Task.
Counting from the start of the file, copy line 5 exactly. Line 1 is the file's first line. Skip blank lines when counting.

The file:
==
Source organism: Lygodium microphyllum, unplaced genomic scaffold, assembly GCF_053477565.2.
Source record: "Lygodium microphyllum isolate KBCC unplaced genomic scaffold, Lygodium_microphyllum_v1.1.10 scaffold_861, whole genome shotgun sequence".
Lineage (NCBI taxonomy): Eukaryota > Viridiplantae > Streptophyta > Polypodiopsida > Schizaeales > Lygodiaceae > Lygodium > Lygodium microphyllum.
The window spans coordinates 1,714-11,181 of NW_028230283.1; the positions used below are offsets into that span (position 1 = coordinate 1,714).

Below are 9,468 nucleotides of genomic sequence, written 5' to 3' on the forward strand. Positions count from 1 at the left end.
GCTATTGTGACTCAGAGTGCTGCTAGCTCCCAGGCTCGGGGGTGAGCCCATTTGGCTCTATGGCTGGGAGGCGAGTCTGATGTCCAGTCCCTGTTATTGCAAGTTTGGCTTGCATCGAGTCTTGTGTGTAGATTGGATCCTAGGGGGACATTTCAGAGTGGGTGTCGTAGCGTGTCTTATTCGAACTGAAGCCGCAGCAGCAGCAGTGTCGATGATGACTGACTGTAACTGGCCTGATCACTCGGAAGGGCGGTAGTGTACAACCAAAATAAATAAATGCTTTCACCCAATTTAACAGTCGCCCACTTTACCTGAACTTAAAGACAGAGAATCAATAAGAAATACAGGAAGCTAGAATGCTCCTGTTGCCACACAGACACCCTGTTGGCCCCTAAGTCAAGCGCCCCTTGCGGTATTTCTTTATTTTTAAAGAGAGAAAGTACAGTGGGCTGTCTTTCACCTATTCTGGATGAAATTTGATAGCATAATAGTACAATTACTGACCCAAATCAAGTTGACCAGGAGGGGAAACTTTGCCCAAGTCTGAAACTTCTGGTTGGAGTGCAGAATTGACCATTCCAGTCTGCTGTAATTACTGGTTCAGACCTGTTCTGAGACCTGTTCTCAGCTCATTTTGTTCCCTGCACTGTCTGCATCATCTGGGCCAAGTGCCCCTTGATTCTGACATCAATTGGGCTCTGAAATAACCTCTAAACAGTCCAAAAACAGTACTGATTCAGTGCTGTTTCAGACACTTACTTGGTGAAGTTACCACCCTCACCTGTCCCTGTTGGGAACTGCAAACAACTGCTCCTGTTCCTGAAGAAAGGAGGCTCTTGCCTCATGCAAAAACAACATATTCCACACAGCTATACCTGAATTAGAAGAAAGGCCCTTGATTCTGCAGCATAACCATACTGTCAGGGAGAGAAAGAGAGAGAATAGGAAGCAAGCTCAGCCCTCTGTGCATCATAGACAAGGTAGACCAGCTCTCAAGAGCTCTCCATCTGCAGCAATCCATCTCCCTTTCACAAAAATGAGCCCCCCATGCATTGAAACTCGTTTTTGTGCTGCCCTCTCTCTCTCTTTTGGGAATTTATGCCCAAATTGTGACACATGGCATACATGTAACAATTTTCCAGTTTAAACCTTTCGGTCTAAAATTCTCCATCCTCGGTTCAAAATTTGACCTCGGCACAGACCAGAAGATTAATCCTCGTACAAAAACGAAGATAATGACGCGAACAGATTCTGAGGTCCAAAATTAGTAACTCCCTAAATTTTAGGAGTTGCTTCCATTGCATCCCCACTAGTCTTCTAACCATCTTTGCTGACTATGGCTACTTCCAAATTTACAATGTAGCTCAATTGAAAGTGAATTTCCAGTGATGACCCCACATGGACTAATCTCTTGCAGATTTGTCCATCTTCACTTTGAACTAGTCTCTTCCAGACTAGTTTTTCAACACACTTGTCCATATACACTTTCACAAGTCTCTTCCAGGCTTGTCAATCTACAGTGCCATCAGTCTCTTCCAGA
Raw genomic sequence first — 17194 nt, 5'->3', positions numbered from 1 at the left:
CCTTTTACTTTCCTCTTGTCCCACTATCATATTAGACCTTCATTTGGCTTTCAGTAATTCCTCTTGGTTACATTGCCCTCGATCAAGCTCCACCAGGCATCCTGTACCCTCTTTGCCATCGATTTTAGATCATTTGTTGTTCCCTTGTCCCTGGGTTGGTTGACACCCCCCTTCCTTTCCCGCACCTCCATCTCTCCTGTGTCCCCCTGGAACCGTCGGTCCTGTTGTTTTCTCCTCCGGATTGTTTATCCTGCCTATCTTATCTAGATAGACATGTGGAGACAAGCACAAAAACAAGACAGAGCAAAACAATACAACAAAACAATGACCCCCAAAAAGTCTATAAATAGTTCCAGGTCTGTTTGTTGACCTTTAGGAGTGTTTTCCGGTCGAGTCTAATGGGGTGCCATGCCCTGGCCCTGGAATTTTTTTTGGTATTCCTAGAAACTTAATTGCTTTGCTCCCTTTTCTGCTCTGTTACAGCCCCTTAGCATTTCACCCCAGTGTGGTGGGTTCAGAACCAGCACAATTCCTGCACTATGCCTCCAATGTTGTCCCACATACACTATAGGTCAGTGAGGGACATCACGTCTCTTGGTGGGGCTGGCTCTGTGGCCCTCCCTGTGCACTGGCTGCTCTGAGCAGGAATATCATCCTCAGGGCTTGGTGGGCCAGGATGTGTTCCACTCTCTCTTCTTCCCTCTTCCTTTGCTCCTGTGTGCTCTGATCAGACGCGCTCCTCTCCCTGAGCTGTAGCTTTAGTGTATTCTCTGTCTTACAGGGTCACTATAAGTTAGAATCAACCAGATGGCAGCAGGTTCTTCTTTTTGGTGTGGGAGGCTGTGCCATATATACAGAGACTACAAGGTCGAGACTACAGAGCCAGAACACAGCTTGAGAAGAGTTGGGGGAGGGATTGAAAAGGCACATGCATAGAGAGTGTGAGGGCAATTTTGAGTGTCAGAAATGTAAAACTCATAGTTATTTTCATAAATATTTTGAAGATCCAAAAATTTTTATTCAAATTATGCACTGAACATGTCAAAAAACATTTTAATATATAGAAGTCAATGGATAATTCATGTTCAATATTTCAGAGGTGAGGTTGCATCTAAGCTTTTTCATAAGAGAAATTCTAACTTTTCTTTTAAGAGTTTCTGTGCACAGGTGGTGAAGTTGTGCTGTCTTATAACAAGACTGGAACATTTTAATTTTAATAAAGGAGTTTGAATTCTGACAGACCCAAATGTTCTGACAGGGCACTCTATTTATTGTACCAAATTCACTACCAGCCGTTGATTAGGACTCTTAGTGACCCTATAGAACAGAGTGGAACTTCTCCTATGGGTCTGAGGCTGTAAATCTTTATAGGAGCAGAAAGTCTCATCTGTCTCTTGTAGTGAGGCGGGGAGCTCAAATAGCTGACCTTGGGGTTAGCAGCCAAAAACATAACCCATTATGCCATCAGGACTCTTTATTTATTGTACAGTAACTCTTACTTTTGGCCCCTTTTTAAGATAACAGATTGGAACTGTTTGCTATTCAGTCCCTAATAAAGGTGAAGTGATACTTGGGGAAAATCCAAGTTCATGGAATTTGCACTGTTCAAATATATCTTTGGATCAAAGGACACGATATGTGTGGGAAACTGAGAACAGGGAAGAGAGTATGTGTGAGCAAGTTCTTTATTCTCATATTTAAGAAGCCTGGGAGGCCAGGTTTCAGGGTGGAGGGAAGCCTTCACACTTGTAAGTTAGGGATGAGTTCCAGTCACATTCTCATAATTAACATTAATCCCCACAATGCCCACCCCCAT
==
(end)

Below are 9,468 nucleotides of genomic sequence, written 5' to 3' on the forward strand. Positions count from 1 at the left end.